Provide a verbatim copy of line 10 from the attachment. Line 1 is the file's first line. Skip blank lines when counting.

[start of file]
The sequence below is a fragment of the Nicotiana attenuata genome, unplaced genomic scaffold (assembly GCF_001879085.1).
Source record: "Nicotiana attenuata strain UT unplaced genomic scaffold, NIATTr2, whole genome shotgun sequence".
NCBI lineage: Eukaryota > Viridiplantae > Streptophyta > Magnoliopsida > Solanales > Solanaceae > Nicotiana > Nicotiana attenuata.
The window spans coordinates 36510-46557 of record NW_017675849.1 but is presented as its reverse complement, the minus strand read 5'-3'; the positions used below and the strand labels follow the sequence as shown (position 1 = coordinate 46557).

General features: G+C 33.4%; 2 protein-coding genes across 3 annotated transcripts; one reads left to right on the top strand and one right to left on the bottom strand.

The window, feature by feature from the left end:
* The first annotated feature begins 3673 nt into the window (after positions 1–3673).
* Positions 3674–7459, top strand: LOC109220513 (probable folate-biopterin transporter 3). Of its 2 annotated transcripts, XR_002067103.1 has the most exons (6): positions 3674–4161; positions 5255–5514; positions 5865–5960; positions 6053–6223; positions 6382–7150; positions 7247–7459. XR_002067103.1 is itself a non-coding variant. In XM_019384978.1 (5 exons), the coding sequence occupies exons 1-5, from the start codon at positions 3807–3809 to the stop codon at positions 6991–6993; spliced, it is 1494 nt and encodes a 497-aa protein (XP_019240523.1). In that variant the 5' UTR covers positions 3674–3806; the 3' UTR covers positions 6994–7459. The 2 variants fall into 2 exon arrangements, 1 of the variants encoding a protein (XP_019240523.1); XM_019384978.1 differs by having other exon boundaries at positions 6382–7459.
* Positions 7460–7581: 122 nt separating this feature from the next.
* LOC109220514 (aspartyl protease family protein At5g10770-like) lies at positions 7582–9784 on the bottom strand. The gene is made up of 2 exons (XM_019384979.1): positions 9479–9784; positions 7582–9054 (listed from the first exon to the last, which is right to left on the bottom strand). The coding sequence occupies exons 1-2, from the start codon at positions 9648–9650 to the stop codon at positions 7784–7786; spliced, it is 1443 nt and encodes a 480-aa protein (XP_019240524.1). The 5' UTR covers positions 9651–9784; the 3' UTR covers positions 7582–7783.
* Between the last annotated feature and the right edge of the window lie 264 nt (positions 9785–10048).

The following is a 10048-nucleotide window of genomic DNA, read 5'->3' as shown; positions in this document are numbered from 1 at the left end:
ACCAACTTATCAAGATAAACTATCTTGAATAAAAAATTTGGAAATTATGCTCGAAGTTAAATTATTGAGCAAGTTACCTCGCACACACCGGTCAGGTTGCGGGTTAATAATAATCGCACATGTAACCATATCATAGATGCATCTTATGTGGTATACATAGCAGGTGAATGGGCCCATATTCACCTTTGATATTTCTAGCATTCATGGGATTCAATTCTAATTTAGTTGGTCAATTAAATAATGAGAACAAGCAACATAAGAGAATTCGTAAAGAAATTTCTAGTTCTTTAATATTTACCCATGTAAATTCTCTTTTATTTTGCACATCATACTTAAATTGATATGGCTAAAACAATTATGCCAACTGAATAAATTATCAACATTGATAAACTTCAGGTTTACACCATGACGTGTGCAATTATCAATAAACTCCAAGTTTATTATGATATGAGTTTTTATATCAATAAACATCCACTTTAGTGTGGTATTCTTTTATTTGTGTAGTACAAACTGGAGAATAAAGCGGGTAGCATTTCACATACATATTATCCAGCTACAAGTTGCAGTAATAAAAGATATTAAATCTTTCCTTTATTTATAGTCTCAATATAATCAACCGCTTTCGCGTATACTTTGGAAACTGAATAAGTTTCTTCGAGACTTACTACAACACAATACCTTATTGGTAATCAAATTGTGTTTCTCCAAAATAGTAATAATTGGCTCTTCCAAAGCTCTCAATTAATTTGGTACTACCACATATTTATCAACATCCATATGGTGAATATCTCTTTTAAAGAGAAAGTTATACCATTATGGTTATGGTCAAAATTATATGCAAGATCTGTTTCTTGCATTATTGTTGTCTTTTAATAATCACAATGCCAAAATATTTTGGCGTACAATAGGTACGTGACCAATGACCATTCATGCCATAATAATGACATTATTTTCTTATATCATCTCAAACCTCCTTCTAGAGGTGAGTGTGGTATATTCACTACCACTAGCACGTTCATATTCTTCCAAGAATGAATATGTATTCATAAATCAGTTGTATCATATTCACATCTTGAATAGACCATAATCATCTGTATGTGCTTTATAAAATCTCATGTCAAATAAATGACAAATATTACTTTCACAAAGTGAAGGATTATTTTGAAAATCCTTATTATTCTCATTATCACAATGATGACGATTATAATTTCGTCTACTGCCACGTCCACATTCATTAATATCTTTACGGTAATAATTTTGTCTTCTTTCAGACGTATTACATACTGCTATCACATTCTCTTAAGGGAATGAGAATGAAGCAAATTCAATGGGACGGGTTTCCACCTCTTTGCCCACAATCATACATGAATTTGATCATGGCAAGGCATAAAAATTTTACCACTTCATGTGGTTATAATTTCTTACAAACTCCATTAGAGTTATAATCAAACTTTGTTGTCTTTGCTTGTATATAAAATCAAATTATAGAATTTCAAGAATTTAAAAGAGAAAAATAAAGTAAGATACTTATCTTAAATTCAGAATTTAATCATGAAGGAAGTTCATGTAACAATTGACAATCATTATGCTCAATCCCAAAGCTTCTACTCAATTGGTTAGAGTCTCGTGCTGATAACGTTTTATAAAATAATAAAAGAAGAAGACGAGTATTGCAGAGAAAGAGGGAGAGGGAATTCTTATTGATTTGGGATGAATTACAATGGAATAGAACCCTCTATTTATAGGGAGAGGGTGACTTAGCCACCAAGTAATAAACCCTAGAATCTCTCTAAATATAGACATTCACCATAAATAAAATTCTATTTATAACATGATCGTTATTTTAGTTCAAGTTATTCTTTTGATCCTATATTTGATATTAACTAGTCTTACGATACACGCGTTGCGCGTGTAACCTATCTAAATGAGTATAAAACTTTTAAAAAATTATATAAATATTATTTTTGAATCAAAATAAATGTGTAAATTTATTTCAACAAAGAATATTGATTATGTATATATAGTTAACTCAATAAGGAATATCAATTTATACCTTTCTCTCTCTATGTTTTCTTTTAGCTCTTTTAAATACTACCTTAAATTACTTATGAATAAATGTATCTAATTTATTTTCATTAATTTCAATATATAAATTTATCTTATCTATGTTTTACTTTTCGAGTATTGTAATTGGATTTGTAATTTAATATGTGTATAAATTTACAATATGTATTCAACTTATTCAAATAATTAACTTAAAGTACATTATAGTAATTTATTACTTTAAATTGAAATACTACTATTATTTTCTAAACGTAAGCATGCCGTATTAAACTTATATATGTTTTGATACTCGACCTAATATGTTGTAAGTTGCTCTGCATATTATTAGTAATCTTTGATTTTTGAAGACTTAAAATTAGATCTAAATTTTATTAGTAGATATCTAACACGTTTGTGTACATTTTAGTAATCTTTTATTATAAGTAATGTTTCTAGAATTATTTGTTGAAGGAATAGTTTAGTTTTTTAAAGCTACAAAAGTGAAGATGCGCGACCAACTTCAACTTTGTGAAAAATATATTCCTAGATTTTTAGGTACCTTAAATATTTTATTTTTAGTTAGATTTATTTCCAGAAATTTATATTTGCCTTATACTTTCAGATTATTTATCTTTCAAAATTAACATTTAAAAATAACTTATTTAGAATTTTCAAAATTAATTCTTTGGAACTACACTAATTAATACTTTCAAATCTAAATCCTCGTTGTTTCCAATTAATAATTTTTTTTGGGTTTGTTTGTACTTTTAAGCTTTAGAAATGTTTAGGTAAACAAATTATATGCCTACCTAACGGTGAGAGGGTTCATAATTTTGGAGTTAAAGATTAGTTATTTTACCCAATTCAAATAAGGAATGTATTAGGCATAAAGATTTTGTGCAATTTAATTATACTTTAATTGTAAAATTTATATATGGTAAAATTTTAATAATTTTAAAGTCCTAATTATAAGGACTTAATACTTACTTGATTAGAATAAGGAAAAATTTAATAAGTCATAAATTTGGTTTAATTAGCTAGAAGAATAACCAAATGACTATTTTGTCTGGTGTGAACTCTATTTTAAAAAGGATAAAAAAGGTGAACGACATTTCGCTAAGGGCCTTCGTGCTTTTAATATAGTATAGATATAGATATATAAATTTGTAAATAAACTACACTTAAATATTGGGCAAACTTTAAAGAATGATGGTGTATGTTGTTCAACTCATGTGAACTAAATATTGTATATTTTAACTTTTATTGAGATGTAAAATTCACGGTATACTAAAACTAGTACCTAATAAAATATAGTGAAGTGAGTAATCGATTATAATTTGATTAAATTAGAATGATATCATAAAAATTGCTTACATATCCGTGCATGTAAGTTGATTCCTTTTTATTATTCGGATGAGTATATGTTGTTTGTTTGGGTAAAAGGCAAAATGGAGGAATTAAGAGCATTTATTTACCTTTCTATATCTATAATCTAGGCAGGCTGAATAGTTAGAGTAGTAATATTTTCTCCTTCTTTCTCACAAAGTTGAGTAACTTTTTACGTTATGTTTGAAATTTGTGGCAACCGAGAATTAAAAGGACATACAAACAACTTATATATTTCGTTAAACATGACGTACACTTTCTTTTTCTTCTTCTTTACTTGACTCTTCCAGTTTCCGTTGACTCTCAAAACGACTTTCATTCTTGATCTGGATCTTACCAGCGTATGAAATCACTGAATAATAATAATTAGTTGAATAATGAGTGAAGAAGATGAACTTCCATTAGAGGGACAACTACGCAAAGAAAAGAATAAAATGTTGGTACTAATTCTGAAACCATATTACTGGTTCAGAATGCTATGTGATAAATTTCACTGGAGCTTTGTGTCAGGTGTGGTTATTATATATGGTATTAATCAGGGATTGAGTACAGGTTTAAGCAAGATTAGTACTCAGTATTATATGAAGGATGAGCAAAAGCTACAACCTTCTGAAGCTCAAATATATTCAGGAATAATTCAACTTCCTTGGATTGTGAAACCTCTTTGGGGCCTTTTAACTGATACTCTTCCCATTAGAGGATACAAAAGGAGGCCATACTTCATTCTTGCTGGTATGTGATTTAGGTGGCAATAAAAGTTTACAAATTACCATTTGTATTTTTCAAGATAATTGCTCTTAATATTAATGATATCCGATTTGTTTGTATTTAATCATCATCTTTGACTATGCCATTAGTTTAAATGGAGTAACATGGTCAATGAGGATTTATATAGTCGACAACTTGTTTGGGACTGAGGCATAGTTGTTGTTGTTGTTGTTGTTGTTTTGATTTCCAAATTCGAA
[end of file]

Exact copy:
* LOC109220514 (aspartyl protease family protein At5g10770-like) lies at positions 7582–9784 on the bottom strand. The gene is made up of 2 exons (XM_019384979.1): positions 9479–9784; positions 7582–9054 (listed from the first exon to the last, which is right to left on the bottom strand). The coding sequence occupies exons 1-2, from the start codon at positions 9648–9650 to the stop codon at positions 7784–7786; spliced, it is 1443 nt and encodes a 480-aa protein (XP_019240524.1). The 5' UTR covers positions 9651–9784; the 3' UTR covers positions 7582–7783.